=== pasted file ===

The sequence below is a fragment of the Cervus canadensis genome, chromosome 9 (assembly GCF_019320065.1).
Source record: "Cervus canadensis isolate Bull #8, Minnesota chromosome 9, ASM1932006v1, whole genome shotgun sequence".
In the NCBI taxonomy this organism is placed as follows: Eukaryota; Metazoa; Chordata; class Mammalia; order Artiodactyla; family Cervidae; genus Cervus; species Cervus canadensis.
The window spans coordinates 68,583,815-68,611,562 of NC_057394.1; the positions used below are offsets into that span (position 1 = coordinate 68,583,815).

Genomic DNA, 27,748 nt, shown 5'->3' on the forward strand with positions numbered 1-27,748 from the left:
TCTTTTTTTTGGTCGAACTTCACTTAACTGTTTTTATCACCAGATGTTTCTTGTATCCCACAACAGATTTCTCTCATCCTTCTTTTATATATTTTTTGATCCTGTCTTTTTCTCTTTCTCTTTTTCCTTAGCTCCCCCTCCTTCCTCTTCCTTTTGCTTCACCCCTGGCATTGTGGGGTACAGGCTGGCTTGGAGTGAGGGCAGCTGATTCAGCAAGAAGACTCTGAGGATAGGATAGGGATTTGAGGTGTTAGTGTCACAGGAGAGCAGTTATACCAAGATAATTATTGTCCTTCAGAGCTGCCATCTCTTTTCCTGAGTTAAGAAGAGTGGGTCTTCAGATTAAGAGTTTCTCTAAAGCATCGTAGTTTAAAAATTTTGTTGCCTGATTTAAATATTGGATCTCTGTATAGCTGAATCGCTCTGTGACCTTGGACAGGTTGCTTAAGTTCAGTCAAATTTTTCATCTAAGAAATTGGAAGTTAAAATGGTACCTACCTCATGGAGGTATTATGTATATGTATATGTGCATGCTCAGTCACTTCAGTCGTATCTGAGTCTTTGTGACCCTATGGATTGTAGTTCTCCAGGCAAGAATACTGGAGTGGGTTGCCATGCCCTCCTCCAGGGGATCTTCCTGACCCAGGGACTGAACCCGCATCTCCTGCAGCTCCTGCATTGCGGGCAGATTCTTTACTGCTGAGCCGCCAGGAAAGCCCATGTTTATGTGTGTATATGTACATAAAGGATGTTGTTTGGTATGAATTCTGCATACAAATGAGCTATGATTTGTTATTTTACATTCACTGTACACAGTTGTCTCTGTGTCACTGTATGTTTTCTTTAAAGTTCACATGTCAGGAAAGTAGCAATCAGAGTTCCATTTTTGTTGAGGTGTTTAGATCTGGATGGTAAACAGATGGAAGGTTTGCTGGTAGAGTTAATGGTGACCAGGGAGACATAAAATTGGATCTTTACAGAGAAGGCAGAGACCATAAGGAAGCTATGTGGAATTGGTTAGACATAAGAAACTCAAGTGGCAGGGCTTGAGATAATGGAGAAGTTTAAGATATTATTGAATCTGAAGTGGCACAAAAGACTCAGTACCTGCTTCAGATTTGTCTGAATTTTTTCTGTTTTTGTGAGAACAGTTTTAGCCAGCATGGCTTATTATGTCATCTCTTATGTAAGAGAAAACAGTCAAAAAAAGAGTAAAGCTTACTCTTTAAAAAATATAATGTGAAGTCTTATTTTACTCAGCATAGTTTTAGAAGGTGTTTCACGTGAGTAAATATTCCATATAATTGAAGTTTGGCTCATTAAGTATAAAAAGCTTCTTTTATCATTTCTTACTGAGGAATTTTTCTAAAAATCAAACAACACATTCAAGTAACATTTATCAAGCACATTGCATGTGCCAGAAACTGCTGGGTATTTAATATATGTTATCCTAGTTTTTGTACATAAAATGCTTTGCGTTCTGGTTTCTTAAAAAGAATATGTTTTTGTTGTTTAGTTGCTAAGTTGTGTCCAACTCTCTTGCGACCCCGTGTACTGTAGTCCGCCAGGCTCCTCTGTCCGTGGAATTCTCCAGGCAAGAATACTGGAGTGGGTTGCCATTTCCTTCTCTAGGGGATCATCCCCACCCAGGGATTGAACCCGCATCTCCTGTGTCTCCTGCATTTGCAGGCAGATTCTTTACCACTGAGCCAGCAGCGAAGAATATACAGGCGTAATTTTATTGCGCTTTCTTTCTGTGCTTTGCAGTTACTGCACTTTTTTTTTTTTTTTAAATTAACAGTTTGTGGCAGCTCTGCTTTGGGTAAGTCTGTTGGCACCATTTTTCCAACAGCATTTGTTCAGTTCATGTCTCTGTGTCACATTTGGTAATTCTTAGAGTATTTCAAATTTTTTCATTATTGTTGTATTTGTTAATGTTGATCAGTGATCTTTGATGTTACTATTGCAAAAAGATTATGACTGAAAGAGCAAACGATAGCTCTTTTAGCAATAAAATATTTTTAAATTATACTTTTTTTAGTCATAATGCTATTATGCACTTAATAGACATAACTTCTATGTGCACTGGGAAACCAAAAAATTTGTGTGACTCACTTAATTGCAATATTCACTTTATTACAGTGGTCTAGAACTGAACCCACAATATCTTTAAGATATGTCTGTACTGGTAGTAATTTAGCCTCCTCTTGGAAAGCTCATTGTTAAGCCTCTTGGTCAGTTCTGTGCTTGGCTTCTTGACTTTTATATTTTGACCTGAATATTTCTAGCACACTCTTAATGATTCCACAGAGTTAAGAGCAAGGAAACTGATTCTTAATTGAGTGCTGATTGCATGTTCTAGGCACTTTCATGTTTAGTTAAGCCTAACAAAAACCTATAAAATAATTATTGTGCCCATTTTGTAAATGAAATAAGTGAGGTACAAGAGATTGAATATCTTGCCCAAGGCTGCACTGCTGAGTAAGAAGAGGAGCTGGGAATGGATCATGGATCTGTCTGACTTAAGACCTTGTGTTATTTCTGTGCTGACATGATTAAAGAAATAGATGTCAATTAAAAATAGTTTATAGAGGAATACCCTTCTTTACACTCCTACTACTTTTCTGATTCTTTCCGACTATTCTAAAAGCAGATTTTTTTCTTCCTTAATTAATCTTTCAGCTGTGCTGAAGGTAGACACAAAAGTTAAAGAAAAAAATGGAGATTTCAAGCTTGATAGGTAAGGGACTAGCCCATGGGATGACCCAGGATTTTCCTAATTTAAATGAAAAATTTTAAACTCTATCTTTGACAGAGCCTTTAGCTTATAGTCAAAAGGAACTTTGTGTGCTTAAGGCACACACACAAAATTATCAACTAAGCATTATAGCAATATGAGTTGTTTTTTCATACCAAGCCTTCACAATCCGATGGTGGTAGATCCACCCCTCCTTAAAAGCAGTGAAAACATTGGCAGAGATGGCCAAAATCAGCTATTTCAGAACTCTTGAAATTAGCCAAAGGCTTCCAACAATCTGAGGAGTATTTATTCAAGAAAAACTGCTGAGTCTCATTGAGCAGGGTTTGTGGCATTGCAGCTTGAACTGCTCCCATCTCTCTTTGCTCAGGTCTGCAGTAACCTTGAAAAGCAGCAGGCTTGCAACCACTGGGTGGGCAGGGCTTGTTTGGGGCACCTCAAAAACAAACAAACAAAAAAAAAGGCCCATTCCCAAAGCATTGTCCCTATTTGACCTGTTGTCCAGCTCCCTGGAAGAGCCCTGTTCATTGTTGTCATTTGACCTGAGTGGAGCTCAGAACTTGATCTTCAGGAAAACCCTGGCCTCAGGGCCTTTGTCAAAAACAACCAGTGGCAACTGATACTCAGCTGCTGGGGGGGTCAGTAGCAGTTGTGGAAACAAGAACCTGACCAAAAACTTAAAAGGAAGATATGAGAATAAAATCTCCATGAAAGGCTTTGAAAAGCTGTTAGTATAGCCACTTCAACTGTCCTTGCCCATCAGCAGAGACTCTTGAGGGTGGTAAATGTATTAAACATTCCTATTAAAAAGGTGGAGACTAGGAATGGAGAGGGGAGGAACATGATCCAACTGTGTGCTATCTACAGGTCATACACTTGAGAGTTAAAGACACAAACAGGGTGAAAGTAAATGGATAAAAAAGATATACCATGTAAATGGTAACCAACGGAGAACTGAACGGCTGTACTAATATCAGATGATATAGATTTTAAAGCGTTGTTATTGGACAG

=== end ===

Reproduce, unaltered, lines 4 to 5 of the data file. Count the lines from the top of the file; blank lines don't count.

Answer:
The window spans coordinates 68,583,815-68,611,562 of NC_057394.1; the positions used below are offsets into that span (position 1 = coordinate 68,583,815).

Genomic DNA, 27,748 nt, shown 5'->3' on the forward strand with positions numbered 1-27,748 from the left: